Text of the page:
Communication in Relationships


Nonviolent Communication; Marshall Rosenberg, PhD

Learning the difference between violent and nonviolent communication allows you to see all of the ways you may be inadvertantly having a negative impact on your life and the lives of those around you through violent communication. WHen I first started reading this book, I thought violent communication would only be more aggressive forms of communication like bullying, name-calling, belittling, etc but I soon found out it was so much more than that. Criticizing ourselves and others, implicit biases, passive aggressive talk, judgment, black-and-white thinking...harm to ourselves and others comes from so much more than aggressive dialogue. Through the help of this book, you can learn more about your own patterns of violent communication and those of others, where they come from and how to begin rewiring your communication patterns to more inclusive, non-violent forms. I think this book is one that you can read in snippets, oftentimes with me only assigning a chapter or 2 to a patient, and the nice thing is that there are so many tangible skills throughout the book that it really gives you opportunities to make those concrete and subconscious changes in how you communicate. 

The High-Conflict Couple: A Dialectical Behavioral Therapy Guide to Finding Peace, Intimacy, and Validation; Alan Fruzzetti, PhD

I have used this book with lots of clients who find themselves in high-conflict relationships. The book does a great job giving rationale and understanding for their approach and uses skills grounded in evidence-based theory to help you make changes in the way you engage in your relationships. Here is the blurb from Amazon:

"You hear and read a lot about ways to improve your relationship. But if you've tried these without much success, you're not alone. Many highly reactive couples—pairs that are quick to argue, anger, and blame—need more than just the run-of-the-mill relationship advice to solve their problems in love. When destructive emotions are at the heart of problems in your relationship, no amount of effective communication or intimacy building will fix what ails it. If you're part of a "high-conflict" couple, you need to get control of your emotions first, to stop making things worse, and only then work on building a better relationship.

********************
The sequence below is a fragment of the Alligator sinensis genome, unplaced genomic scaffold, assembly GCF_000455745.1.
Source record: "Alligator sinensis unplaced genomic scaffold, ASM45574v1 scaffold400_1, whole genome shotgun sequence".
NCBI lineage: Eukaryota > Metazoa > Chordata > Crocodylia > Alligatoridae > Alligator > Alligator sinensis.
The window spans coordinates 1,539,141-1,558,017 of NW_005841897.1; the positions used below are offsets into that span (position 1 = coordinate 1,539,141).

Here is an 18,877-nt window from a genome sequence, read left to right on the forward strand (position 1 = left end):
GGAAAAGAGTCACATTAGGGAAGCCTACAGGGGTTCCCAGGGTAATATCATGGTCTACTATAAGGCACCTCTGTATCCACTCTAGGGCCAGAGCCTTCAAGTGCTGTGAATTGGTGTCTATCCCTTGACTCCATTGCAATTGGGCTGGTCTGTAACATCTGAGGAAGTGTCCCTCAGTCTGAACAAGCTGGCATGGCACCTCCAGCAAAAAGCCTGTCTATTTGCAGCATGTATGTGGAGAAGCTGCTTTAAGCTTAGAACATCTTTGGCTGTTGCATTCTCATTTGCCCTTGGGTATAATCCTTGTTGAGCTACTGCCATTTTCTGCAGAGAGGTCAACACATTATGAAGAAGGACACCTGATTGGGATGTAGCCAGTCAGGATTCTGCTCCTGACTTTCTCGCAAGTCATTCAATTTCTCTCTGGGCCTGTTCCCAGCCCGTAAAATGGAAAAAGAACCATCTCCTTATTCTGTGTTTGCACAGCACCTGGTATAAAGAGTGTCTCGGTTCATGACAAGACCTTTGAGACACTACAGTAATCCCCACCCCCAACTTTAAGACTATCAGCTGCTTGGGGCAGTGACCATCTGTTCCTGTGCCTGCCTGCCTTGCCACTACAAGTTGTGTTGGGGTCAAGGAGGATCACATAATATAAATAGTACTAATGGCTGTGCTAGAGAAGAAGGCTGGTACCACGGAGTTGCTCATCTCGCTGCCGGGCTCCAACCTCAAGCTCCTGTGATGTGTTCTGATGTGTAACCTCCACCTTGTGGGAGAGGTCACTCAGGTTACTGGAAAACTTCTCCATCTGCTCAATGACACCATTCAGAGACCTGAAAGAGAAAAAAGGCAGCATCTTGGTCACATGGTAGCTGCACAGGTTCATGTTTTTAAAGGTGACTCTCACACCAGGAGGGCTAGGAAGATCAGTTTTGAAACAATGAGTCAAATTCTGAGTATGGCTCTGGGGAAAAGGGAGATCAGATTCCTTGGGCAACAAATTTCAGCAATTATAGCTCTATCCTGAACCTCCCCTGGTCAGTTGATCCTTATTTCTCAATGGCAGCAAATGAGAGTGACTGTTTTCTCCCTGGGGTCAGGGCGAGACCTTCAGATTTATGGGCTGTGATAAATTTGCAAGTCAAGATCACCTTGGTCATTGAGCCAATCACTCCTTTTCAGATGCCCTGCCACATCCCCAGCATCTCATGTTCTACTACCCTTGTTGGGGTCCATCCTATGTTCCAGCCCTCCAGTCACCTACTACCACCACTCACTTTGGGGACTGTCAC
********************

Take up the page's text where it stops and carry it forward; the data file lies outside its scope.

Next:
The High-Conflict Couple adapts the powerful techniques of dialectical behavior therapy (DBT) into skills you can use to tame out-of-control emotions that flare up in your relationship. Using mindfulness and distress tolerance techniques, you'll learn how to deescalate angry situations before they have a chance to explode into destructive fights. Other approaches will help you disclose your fears, longings, and other vulnerabilities to your partner and validate his or her experiences in return. You'll discover ways to manage problems with negotiation, not conflict, and to find true acceptance and closeness with the person you love the most."

An important note that there is a lot of stigma associated with the label of "high-conflict" so if you find yourself getting stuck on this, remind yourself that every relationship experiences conflict and the skills and approaches in this book are applicable to anyone within the spectrum of conflict in their relationships.